Monotype designer Terrance Weinzierl, who created Kairos, says that Kairos Pro would be best classified as a slab serif and that Kairos Sans would be a “square” sans. “I think they are both better suited for headlines and subheads,” he remarks, “but can work for short texts.” Stinson agrees.

Superpowers: Kairos exudes a lot of personality, so it lends itself well to large sizes. It has delightful characteristics, like the crossbar at the apex on the capital A. The contrasts between serif and sans serif are slight, so Kairos is perfect for understated combinations.

Weaknesses: Kairos has generous default character spacing, so it produces rivers of white in blocks of text. Not that it won’t perform well in body copy, but it will take more work to make it look even. Also, the apertures are closed, so it is difficult to read at small sizes.

Reading best suited for: Skimming. The high x-height makes it easy to skim at large sizes.

“Heron is very upright and narrow,” Stinson remarks. “It doesn’t take a lot of room, so it’s perfect for what it was designed for: editorial use.”

Cyrus Highsmith from Occupant Fonts designed Heron Sans for Men’s Health after it was commissioned by art director Joe Heroun. “We were going for sort of a license plate style,” Highsmith explains. “Since it was only used for headlines on the cover, it worked well.”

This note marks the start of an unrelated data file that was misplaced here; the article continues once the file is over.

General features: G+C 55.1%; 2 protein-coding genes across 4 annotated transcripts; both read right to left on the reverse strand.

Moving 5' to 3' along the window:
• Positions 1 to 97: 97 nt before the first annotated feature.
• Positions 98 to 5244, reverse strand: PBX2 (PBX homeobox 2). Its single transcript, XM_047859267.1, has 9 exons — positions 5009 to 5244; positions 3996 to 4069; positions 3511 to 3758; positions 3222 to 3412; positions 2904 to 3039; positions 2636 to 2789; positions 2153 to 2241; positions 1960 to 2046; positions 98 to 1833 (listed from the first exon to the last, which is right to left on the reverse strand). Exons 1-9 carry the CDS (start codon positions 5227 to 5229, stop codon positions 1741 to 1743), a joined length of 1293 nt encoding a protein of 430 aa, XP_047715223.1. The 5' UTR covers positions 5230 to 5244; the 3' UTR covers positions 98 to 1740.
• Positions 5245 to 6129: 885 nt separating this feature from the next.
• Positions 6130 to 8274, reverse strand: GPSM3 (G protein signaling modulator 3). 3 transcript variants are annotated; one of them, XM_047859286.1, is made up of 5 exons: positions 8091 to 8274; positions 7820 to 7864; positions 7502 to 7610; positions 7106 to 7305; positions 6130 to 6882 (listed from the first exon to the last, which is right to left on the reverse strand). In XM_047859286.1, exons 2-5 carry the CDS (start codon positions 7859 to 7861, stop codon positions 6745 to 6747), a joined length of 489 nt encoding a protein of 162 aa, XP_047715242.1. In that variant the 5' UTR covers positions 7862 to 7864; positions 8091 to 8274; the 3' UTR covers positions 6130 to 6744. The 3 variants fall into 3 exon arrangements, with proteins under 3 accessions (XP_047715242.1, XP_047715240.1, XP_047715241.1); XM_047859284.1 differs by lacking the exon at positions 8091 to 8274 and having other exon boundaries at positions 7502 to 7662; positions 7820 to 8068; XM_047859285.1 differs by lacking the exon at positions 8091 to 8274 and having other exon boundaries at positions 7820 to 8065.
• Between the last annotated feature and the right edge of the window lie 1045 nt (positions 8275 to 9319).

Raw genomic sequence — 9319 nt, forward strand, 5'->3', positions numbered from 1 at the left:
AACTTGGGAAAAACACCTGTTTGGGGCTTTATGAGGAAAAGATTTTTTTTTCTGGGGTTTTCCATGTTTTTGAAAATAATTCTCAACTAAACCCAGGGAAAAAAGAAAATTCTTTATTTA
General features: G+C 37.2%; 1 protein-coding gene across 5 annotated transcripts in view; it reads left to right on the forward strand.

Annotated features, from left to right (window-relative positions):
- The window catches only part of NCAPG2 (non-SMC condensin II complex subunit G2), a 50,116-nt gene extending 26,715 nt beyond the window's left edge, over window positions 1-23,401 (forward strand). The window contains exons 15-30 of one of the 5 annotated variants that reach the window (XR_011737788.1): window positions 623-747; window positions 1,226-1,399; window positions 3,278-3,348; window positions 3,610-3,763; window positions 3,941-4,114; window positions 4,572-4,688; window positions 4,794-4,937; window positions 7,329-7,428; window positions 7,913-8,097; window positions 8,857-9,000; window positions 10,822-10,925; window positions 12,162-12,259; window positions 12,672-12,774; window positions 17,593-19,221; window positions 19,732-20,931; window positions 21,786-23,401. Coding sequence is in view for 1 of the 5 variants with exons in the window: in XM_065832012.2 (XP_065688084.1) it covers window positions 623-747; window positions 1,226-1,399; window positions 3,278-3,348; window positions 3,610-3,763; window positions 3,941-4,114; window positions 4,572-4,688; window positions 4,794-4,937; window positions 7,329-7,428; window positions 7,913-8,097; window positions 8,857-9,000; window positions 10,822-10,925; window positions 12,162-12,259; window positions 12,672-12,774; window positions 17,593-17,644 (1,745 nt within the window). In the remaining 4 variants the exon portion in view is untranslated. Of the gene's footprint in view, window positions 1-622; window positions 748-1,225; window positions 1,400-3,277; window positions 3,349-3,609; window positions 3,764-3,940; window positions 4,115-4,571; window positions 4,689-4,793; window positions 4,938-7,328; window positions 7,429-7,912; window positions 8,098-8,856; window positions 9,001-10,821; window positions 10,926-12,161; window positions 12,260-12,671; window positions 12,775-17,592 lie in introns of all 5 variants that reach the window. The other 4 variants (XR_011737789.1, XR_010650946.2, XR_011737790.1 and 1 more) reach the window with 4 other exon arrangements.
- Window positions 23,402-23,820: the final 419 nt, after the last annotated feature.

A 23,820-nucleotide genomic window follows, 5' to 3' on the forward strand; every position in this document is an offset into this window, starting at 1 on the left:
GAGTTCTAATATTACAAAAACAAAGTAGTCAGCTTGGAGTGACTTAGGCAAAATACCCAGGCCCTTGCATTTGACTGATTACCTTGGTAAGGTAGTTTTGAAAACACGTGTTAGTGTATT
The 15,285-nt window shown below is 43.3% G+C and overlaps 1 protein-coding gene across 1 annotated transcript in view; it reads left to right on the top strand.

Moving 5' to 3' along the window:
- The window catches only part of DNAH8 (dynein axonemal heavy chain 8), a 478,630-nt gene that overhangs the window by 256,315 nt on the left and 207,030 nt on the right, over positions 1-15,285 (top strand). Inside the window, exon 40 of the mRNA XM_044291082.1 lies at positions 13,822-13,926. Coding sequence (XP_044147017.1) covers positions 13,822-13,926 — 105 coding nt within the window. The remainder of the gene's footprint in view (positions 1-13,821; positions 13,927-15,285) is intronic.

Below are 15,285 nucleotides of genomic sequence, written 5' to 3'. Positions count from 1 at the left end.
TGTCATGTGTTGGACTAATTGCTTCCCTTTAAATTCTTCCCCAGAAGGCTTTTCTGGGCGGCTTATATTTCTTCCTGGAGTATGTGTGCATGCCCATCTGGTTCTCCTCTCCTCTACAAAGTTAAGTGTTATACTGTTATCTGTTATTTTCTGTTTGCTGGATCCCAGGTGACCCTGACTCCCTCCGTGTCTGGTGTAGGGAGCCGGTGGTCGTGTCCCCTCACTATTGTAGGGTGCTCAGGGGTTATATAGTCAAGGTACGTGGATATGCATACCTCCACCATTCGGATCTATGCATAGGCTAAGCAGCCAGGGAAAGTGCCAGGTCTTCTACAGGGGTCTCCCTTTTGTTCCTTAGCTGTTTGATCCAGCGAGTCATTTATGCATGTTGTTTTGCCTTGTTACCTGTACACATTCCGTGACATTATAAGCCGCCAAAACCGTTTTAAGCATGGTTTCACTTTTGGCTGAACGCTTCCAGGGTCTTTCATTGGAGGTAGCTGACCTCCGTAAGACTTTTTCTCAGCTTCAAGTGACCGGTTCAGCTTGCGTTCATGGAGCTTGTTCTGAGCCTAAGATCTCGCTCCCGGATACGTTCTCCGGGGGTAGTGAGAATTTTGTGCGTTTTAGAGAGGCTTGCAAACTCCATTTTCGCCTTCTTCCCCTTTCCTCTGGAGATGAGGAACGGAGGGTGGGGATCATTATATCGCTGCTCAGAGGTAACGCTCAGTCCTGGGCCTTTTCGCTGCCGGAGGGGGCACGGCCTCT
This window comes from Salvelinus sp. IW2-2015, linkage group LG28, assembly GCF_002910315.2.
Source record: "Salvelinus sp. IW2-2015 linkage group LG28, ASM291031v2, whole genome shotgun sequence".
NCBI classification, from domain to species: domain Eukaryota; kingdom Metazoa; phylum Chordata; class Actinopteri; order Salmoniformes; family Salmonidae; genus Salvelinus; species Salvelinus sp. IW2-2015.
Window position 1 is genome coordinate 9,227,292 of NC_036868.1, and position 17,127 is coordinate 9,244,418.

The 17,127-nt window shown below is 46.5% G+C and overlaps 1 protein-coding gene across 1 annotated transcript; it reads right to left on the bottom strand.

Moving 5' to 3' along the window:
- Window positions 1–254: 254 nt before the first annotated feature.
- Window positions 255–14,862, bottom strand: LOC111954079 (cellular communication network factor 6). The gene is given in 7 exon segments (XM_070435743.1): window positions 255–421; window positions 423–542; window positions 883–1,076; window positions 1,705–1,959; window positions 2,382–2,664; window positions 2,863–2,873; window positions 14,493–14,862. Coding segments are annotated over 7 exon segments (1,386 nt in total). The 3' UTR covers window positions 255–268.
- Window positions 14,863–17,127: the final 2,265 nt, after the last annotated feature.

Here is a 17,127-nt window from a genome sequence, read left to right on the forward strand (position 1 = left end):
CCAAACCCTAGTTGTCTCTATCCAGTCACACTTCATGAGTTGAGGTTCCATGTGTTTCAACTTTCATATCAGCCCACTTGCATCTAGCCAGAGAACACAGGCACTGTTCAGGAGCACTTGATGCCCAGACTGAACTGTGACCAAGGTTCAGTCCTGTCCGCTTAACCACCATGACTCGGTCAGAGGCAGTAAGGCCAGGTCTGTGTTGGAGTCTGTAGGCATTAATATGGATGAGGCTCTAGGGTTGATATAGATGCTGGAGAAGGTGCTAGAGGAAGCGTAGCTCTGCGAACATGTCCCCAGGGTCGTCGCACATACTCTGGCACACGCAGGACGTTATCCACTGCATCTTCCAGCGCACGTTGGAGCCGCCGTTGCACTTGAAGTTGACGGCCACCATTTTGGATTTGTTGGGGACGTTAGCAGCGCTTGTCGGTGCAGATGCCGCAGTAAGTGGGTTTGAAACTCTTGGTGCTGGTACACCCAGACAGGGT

“It’s still kind of clunky and utilitarian,” Highsmith admits, “… but the lighter weights can be used pretty well at text sizes too.”

Superpowers: Heron is narrow and great for small spaces, and you can set type nicely in a narrow-measure column. It has lots of visual variety, with 40 styles and weights available, including condensed and extended.

Weaknesses: With its dark color and narrow build, Heron is not our first pick for lengthy reading. The default character spacing is a little tight, and in body copy, it may need to be opened up.

Reading best suited for: Scanning. There are enough details for easy character recognition, but its slender profile makes it slightly difficult to read in body copy.

“Tisa is the only one of these five that is really designed for reading,” Stinson mentions. “With default old-style numerals and even spacing, it is perfect for body copy.”

Tisa’s designer, Mitja Miklavčič, founder of Studio Mitja Miklavčič, says that although his inspiration was nineteenth-century wood-type printing, he decided to “make a contemporary version that could be used in digital and printed media.”

The Tisa superfamily, distributed by FontFont, was Miklavčič’s attempt to create a low-contrast typeface with contemporary, yet humanist characteristics. “Due to its low stroke contrast and relatively large x-height, it was primarily meant for magazines and other demanding reproduction conditions,” Miklavčič tells me.